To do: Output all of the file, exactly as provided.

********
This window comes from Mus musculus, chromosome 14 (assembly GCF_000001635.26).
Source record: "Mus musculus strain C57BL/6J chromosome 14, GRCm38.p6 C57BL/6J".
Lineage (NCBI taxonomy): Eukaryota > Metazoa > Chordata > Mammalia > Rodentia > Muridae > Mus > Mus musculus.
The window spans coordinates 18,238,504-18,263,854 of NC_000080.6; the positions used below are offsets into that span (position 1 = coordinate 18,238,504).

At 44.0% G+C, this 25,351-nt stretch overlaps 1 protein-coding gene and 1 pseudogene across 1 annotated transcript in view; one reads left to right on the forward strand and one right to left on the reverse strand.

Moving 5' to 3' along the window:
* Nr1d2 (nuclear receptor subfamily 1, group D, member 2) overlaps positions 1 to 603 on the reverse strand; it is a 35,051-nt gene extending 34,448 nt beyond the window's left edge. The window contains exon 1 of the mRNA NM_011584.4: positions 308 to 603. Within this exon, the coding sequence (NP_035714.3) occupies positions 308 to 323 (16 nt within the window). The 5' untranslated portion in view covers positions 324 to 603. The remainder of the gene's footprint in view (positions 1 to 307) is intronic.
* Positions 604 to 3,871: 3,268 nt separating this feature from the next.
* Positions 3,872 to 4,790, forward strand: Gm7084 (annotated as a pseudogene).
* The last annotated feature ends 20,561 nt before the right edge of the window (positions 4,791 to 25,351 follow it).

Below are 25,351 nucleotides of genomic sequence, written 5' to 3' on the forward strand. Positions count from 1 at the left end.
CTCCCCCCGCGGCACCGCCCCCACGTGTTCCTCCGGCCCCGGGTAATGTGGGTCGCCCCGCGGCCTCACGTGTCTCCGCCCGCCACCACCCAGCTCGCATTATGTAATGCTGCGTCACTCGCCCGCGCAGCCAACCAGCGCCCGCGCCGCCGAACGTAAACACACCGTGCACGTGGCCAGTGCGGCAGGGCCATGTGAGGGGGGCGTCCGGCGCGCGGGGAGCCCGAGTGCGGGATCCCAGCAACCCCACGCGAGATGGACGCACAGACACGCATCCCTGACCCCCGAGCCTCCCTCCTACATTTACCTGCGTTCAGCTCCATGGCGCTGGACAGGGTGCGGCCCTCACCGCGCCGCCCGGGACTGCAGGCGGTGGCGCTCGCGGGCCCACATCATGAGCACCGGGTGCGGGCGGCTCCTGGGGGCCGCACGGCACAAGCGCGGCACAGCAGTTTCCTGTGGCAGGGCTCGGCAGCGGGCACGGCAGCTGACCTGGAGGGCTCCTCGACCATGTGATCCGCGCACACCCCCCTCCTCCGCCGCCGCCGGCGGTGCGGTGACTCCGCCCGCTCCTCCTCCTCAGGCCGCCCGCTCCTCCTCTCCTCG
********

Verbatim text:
This window comes from Mus musculus, chromosome 14 (assembly GCF_000001635.26).
Source record: "Mus musculus strain C57BL/6J chromosome 14, GRCm38.p6 C57BL/6J".
Lineage (NCBI taxonomy): Eukaryota > Metazoa > Chordata > Mammalia > Rodentia > Muridae > Mus > Mus musculus.
The window spans coordinates 18,238,504-18,263,854 of NC_000080.6; the positions used below are offsets into that span (position 1 = coordinate 18,238,504).

At 44.0% G+C, this 25,351-nt stretch overlaps 1 protein-coding gene and 1 pseudogene across 1 annotated transcript in view; one reads left to right on the forward strand and one right to left on the reverse strand.

Moving 5' to 3' along the window:
* Nr1d2 (nuclear receptor subfamily 1, group D, member 2) overlaps positions 1 to 603 on the reverse strand; it is a 35,051-nt gene extending 34,448 nt beyond the window's left edge. The window contains exon 1 of the mRNA NM_011584.4: positions 308 to 603. Within this exon, the coding sequence (NP_035714.3) occupies positions 308 to 323 (16 nt within the window). The 5' untranslated portion in view covers positions 324 to 603. The remainder of the gene's footprint in view (positions 1 to 307) is intronic.
* Positions 604 to 3,871: 3,268 nt separating this feature from the next.
* Positions 3,872 to 4,790, forward strand: Gm7084 (annotated as a pseudogene).
* The last annotated feature ends 20,561 nt before the right edge of the window (positions 4,791 to 25,351 follow it).

Below are 25,351 nucleotides of genomic sequence, written 5' to 3' on the forward strand. Positions count from 1 at the left end.
CTCCCCCCGCGGCACCGCCCCCACGTGTTCCTCCGGCCCCGGGTAATGTGGGTCGCCCCGCGGCCTCACGTGTCTCCGCCCGCCACCACCCAGCTCGCATTATGTAATGCTGCGTCACTCGCCCGCGCAGCCAACCAGCGCCCGCGCCGCCGAACGTAAACACACCGTGCACGTGGCCAGTGCGGCAGGGCCATGTGAGGGGGGCGTCCGGCGCGCGGGGAGCCCGAGTGCGGGATCCCAGCAACCCCACGCGAGATGGACGCACAGACACGCATCCCTGACCCCCGAGCCTCCCTCCTACATTTACCTGCGTTCAGCTCCATGGCGCTGGACAGGGTGCGGCCCTCACCGCGCCGCCCGGGACTGCAGGCGGTGGCGCTCGCGGGCCCACATCATGAGCACCGGGTGCGGGCGGCTCCTGGGGGCCGCACGGCACAAGCGCGGCACAGCAGTTTCCTGTGGCAGGGCTCGGCAGCGGGCACGGCAGCTGACCTGGAGGGCTCCTCGACCATGTGATCCGCGCACACCCCCCTCCTCCGCCGCCGCCGGCGGTGCGGTGACTCCGCCCGCTCCTCCTCCTCAGGCCGCCCGCTCCTCCTCTCCTCG